Question: My company sometimes buys specific parts from brokers, especially when the parts are no longer manufactured and are difficult to find through our standard distributors. These brokers are generally unhelpful when we send them informational requests for the Registration, Evaluation, Authorisation and Restriction of Chemicals (REACH) Regulation, the EU RoHS Directive, and Safe Drinking Water and Toxic Enforcement Act of 1986 (Proposition 65) compliance. Their explanation is that the parts we purchase from them have often not been produced for several years, so no up-to-date compliance information exists.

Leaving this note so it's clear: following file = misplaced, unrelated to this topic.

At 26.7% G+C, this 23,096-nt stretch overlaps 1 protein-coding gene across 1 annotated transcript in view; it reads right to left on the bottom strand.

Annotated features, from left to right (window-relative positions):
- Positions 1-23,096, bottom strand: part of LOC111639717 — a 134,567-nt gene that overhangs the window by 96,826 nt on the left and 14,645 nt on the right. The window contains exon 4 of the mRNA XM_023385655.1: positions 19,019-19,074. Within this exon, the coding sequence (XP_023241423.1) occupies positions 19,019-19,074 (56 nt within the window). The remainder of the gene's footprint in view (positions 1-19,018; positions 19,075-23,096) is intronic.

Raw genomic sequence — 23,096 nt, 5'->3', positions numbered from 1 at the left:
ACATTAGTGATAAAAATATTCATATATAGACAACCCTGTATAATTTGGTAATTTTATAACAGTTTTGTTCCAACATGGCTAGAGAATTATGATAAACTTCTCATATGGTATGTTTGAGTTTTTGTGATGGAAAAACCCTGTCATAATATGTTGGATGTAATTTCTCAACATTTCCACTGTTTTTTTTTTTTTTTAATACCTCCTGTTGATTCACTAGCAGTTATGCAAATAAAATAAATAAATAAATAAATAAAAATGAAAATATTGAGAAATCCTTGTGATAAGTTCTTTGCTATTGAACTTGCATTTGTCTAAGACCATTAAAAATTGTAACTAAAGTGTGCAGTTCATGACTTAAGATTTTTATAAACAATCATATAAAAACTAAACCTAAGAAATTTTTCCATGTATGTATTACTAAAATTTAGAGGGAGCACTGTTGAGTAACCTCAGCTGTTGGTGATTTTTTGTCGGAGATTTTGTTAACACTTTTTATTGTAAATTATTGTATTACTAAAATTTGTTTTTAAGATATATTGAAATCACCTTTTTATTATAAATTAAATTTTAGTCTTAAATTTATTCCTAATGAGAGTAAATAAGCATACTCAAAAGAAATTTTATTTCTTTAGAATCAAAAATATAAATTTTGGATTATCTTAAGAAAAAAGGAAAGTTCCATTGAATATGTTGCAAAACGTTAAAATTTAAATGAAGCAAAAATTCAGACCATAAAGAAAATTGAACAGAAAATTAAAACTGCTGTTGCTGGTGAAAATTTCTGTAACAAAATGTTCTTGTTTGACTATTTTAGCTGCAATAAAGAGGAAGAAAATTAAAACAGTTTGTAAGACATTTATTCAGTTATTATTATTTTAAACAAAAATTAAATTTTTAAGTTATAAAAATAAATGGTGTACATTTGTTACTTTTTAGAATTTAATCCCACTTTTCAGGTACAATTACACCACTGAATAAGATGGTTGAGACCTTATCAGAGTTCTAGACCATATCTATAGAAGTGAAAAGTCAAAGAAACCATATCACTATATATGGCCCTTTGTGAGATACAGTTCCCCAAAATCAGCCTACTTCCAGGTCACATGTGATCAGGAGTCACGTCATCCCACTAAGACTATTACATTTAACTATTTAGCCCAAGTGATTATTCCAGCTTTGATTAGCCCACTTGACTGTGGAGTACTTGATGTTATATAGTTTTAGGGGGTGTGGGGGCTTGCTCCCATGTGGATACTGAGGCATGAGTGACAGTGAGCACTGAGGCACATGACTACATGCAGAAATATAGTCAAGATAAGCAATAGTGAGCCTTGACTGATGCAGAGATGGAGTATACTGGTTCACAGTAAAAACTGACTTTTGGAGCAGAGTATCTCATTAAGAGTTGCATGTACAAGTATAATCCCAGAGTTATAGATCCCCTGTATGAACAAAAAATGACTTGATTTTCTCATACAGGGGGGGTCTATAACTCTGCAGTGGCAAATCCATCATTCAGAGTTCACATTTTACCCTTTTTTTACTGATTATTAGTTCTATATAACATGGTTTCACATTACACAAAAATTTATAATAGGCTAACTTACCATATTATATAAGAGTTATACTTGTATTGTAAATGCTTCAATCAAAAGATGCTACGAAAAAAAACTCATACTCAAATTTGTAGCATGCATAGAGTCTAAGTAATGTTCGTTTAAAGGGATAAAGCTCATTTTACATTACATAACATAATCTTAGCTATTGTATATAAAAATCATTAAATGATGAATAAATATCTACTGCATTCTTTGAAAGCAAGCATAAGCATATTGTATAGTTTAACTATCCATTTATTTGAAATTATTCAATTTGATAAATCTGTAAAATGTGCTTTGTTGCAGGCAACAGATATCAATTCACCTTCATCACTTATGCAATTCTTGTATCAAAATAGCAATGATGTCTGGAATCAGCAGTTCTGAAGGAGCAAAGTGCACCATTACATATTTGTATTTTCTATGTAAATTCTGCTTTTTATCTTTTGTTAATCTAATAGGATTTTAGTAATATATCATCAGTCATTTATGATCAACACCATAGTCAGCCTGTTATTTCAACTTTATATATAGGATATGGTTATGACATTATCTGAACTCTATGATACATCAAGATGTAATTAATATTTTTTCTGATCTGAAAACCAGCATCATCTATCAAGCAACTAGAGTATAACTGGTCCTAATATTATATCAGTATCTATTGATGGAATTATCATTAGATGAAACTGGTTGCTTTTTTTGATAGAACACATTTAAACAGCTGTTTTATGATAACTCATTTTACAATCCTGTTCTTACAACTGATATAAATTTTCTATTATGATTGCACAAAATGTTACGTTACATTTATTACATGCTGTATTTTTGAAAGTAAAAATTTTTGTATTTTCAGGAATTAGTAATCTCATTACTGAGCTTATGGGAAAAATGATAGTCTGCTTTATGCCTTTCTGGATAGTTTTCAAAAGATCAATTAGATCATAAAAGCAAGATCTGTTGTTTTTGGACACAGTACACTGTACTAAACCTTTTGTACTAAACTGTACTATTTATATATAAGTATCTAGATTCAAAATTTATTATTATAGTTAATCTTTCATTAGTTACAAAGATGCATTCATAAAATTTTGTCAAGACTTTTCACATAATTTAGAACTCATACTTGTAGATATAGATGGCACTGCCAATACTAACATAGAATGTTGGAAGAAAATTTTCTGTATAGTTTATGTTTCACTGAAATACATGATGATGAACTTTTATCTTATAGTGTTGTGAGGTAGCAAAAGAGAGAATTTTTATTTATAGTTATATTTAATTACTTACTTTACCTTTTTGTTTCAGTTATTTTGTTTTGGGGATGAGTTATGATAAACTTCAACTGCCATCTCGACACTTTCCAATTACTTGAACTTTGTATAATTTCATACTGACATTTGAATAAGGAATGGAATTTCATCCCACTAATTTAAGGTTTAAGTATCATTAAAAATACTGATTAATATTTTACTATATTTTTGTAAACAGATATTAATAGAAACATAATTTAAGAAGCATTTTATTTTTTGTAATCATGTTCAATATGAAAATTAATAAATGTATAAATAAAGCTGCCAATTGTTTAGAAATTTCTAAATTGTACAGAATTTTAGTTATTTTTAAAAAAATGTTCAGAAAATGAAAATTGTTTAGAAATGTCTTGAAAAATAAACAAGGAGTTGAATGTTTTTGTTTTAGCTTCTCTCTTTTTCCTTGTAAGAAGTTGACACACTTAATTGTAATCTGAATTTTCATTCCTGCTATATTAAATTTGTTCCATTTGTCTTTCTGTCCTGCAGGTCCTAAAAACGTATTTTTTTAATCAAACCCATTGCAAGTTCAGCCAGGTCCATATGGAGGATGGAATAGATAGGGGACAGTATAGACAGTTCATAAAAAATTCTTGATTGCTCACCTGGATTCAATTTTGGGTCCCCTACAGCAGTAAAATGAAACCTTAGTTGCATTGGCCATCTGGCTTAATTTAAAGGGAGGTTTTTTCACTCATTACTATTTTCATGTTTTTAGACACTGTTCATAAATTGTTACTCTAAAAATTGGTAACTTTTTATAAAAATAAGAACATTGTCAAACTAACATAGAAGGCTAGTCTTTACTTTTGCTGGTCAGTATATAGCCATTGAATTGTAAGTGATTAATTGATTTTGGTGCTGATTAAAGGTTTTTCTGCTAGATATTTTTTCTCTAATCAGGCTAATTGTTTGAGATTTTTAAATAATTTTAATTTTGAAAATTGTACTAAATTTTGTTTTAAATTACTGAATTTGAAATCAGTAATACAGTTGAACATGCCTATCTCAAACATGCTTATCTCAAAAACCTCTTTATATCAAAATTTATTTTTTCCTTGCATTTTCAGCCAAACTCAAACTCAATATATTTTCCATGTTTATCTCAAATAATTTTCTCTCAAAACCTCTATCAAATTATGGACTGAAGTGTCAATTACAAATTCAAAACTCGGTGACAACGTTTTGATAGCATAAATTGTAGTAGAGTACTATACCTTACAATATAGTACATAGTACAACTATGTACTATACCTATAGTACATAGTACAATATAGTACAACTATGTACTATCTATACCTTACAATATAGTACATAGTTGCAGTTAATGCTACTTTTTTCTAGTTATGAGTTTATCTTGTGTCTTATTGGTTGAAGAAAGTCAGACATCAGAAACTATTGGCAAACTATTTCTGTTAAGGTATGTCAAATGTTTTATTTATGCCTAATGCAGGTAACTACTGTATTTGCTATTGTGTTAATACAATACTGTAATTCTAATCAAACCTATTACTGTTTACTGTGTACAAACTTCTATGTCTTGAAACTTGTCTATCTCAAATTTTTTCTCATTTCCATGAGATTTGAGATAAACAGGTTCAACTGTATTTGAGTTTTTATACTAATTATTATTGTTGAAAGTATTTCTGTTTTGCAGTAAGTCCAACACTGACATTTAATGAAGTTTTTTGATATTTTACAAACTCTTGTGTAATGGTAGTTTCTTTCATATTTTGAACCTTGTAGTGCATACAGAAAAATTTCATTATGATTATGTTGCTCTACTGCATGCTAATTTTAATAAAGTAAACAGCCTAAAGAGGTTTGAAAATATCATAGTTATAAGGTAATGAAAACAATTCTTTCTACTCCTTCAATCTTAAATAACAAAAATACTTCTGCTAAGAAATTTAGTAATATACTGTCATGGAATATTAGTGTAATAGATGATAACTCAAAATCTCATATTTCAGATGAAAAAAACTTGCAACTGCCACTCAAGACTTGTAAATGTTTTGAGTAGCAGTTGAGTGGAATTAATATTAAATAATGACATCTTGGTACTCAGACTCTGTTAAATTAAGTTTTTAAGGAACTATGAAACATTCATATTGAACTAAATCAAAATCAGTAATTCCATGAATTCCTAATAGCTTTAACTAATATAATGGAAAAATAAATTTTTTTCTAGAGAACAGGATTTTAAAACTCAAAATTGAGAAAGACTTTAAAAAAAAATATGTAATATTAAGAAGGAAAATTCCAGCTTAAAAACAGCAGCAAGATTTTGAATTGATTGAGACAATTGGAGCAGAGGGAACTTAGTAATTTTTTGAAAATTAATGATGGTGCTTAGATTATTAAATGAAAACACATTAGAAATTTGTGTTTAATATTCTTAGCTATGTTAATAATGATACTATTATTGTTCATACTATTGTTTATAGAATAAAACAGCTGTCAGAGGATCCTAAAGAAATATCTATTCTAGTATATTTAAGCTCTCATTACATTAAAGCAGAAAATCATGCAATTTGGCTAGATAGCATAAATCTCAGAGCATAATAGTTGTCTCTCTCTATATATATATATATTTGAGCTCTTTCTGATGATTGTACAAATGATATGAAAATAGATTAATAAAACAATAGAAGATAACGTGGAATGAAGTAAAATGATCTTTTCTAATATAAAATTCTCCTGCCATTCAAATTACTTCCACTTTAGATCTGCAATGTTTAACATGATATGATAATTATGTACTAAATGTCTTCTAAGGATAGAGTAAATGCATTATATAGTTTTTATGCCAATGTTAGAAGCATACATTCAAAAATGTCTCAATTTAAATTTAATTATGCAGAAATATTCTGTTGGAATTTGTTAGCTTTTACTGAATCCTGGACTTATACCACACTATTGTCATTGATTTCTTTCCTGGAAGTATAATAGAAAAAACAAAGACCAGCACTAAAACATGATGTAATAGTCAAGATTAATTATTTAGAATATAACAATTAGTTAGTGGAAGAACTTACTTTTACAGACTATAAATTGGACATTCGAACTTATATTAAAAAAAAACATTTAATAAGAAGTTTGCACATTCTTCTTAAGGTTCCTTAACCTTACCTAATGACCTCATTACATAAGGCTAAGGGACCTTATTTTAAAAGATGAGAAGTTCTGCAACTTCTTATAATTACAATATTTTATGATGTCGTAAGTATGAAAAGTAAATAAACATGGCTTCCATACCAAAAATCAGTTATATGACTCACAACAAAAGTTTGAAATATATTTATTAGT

How should we handle these cases? Is testing necessary? Should we be requesting this information at all if the parts are obsolete?
Answer: Your company should continue requesting compliance information on obsolete parts. If the supplier or manufacturer has full composition data, they may be able to use this to provide updated compliance information. If the supplier or manufacturer is unable to evaluate composition information, ideally they would do their own testing or risk assessment to support a request from their customer (you). If they also refuse to do this, it’s up to you to perform risk assessment and/or testing. As always, ensure this process is carefully considered and documented. Compliance determination is especially important for obsolete parts, particularly if a part is crucial for existing or future products.
Article is current as of 2020-06-12.